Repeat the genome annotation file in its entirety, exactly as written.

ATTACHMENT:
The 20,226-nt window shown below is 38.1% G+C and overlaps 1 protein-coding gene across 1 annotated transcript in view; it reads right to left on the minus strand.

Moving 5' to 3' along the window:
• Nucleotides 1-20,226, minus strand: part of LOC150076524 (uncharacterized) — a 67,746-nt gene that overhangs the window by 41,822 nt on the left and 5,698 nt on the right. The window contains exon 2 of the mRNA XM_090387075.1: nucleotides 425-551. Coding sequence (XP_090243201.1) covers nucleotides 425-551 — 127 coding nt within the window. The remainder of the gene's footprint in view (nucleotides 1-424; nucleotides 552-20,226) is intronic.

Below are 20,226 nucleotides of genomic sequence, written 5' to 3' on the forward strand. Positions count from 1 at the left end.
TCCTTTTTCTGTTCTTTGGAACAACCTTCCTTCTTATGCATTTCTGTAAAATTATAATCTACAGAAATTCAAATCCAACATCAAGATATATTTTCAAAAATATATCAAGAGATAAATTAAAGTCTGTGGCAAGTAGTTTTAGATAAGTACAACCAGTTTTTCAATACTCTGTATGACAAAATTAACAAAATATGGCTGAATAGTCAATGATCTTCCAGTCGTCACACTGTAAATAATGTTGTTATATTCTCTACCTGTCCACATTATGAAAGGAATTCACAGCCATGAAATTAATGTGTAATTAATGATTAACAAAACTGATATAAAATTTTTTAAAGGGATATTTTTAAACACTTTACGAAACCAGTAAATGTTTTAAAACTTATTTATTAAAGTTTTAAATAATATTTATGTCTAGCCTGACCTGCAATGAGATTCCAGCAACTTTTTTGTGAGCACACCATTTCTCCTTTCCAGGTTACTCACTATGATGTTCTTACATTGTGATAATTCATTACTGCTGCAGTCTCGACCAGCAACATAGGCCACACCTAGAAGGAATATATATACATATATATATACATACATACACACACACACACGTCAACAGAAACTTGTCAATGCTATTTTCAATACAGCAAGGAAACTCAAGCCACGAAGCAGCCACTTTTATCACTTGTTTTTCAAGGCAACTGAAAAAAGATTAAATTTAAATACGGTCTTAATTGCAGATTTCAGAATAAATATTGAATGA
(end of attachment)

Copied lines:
The 20,226-nt window shown below is 38.1% G+C and overlaps 1 protein-coding gene across 1 annotated transcript in view; it reads right to left on the minus strand.

Moving 5' to 3' along the window:
• Nucleotides 1-20,226, minus strand: part of LOC150076524 (uncharacterized) — a 67,746-nt gene that overhangs the window by 41,822 nt on the left and 5,698 nt on the right. The window contains exon 2 of the mRNA XM_090387075.1: nucleotides 425-551. Coding sequence (XP_090243201.1) covers nucleotides 425-551 — 127 coding nt within the window. The remainder of the gene's footprint in view (nucleotides 1-424; nucleotides 552-20,226) is intronic.

Below are 20,226 nucleotides of genomic sequence, written 5' to 3' on the forward strand. Positions count from 1 at the left end.
TCCTTTTTCTGTTCTTTGGAACAACCTTCCTTCTTATGCATTTCTGTAAAATTATAATCTACAGAAATTCAAATCCAACATCAAGATATATTTTCAAAAATATATCAAGAGATAAATTAAAGTCTGTGGCAAGTAGTTTTAGATAAGTACAACCAGTTTTTCAATACTCTGTATGACAAAATTAACAAAATATGGCTGAATAGTCAATGATCTTCCAGTCGTCACACTGTAAATAATGTTGTTATATTCTCTACCTGTCCACATTATGAAAGGAATTCACAGCCATGAAATTAATGTGTAATTAATGATTAACAAAACTGATATAAAATTTTTTAAAGGGATATTTTTAAACACTTTACGAAACCAGTAAATGTTTTAAAACTTATTTATTAAAGTTTTAAATAATATTTATGTCTAGCCTGACCTGCAATGAGATTCCAGCAACTTTTTTGTGAGCACACCATTTCTCCTTTCCAGGTTACTCACTATGATGTTCTTACATTGTGATAATTCATTACTGCTGCAGTCTCGACCAGCAACATAGGCCACACCTAGAAGGAATATATATACATATATATATACATACATACACACACACACACGTCAACAGAAACTTGTCAATGCTATTTTCAATACAGCAAGGAAACTCAAGCCACGAAGCAGCCACTTTTATCACTTGTTTTTCAAGGCAACTGAAAAAAGATTAAATTTAAATACGGTCTTAATTGCAGATTTCAGAATAAATATTGAATGA